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Graphs are a common way of presenting information. However, like any other type of representation, graphs rely on shared understandings of symbols and styles to convey meaning. Also, graphs are normally drawn specifically with the intention of presenting information in a particularly favourable or unfavourable light, to convince you of an argument or to influence your decisions. This free course, Exploring distance time graphs, will enable you to explain, construct, use and interpret distance-time graphs.
After studying this Unit you should be able to:
- Explain in English and by using examples, the conventions and language used in graph drawing to someone not studying the course
- Use the following terms accurately, and be able to explain them to someone else: ‘time-series graph’, ‘conversion graph’, ‘directly proportional relationship’, ‘“straight-line” relationship’, ‘gradient’, ‘intercept’, ‘x-coordinate’, ‘y-coordinate’, ‘coordinate pair’, ‘variable’, ‘independent variable’, ‘dependent variable’, ‘average speed’, ‘velocity’, ‘distance-time graph’
- Draw a graph on a sheet of graph paper, from a table of data, correctly plotting the points, labelling the graph and scaling and labelling the axes
- Draw and use a graph to convert between a quantity measured in one system of units to the same quantity measured in a different system
- Write down the formula of a straight-line graph, and be able to explain, using sketches, the meaning of the terms ‘gradient’ and ‘intercept’
- Comment critically on a graph by carefully reading out information
- Explain how a distance-time graph could be used to plan a journey
- Explain and use the mathematical relationship between distance, time, average speed and the gradient of distance-time graph
- Construct a distance-time graph from a narrative account of a journey
- Draw correctly, use and interpret distance-time graphs
- Draw, interpret and use distance-time and position-time graphs in a specific context
- Record how you tackle mathematical problems
- Comment on the usefulness of tables and graphs for different purposes
- Current section: Introduction
- Learning outcomes
- 1 Introduction
- 1.1 A shared understanding
- 1.2 Every picture tells a story
- 1.3 Time-series graphs
- 1.4 Graphical conversions
- 1.4.1 Introduction
- 1.4.2 Graphical conversions: drawing a straight-line graph
- 4.3 Graphical conversions: How do you use the graph?
- 1.4.4 Graphical conversions: How is the constant of proportionality represented on a graph?
- 1.4.5 Graphical conversions: How would you go about drawing a graph to convert from one scale to the other?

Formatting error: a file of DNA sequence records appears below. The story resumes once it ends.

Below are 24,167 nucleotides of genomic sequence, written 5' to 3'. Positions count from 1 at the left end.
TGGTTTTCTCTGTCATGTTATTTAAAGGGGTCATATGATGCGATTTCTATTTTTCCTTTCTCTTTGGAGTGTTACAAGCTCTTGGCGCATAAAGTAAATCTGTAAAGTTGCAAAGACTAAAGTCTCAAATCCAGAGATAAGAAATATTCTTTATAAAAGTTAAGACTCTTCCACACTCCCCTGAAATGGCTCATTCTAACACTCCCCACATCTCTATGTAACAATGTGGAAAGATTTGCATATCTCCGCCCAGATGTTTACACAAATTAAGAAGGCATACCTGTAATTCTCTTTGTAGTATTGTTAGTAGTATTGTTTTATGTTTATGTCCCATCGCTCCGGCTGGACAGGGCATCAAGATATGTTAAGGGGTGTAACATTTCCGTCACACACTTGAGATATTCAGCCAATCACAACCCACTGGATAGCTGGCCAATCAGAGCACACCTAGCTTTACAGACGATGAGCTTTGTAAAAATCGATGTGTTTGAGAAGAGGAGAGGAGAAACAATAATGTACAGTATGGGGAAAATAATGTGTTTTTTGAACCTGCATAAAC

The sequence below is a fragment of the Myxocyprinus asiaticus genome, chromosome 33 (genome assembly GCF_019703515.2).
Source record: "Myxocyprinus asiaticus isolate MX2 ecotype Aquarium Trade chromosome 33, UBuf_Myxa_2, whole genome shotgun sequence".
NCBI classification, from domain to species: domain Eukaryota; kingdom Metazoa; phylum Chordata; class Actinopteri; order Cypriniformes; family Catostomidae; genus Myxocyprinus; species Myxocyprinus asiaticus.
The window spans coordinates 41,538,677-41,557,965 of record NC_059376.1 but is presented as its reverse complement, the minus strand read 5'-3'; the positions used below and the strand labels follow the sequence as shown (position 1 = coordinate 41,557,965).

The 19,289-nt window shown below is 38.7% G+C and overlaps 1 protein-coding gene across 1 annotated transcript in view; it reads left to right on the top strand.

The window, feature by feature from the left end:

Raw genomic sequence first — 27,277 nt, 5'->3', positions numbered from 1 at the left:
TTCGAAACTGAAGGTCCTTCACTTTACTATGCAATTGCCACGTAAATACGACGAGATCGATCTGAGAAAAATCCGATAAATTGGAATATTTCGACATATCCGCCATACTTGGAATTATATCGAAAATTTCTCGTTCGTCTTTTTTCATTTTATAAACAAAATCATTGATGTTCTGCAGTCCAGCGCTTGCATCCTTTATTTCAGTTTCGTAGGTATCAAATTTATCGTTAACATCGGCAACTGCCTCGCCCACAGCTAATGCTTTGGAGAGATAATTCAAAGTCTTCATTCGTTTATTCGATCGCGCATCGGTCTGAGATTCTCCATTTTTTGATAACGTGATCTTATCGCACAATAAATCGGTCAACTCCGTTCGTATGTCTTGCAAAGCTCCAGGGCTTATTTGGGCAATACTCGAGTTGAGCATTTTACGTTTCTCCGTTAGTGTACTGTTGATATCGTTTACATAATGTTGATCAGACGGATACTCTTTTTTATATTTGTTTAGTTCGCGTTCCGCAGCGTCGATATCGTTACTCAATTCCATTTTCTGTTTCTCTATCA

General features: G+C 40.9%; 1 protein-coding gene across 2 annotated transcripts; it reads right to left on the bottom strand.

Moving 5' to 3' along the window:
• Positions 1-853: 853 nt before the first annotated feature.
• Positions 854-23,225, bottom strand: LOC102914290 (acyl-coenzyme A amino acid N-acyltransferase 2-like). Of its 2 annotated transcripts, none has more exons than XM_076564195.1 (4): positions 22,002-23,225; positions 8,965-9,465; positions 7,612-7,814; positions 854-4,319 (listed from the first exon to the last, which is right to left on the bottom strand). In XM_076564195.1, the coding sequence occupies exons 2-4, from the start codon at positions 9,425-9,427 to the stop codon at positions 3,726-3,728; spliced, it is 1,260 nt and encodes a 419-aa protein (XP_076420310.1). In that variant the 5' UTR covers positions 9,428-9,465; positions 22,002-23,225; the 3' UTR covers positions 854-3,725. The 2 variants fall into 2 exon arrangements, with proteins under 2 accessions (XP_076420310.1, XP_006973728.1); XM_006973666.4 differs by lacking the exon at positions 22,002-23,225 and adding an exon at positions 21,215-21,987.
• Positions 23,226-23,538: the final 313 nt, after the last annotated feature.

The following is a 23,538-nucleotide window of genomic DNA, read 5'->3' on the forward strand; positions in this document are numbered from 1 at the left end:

- 1.4.6 Graphical conversions: So what is the relationship between the two scales?
- 4.7 Graphical conversions: What is the relationship between the Fahrenheit and the Celsius scales?
- 1.4.8: Graphical conversions: summing up
- 1.5 Mathematical graphs
- 1.6 What story does this picture tell?
- 1.7 Every picture tells a story: summing up
- 1.8 Modelling a journey
- 1.8.1 Introduction
- 1.8.2 Distance, speed and time
- 1.8.3 Distance, speed and time: assumptions
- 1.8.4 Distance, time and speed: an example
- 1,8.5 Distance-time graphs: representing changes in speed
- 1.8.6 The final graph
- 1.8.7 Distance-time graphs: a mathematical story
- 1.8.8 Reading distance-time graphs: summing up
- 1.8.9 A mathematician’s journey
- 1.8.10 A mathematician’s journey: building a model
- 1.8.11 A mathematician’s journey: using the model for planning
- 1.8.12 Distance-time graphs: summing up
- 1.9 On the right lines
- Next steps
- Keep on learning
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Exploring distance time graphs
Graphs are a common way of presenting information. However, like any other type of representation, graphs rely on shared understandings of symbols and styles to convey meaning. Also, graphs are normally drawn specifically with the intention of presenting information in a particularly favourable or unfavourable light, to convince you of an argument or to influence your decisions.
This unit is from our archive and is an adapted extract from Open mathematics (MU120) which is no longer taught by The Open University. If you want to study formally with us, you may wish to explore other courses we offer in.
This free course includes adapted extracts from an Open University course which is no longer available to new students. If you found this interesting you could explore more free Mathematics Education courses or view the range of currently available OU Mathematics Education courses.
Copyright & revisions
Originally published: Monday, 1st September 2014
Last updated on: Monday, 1st September 2014
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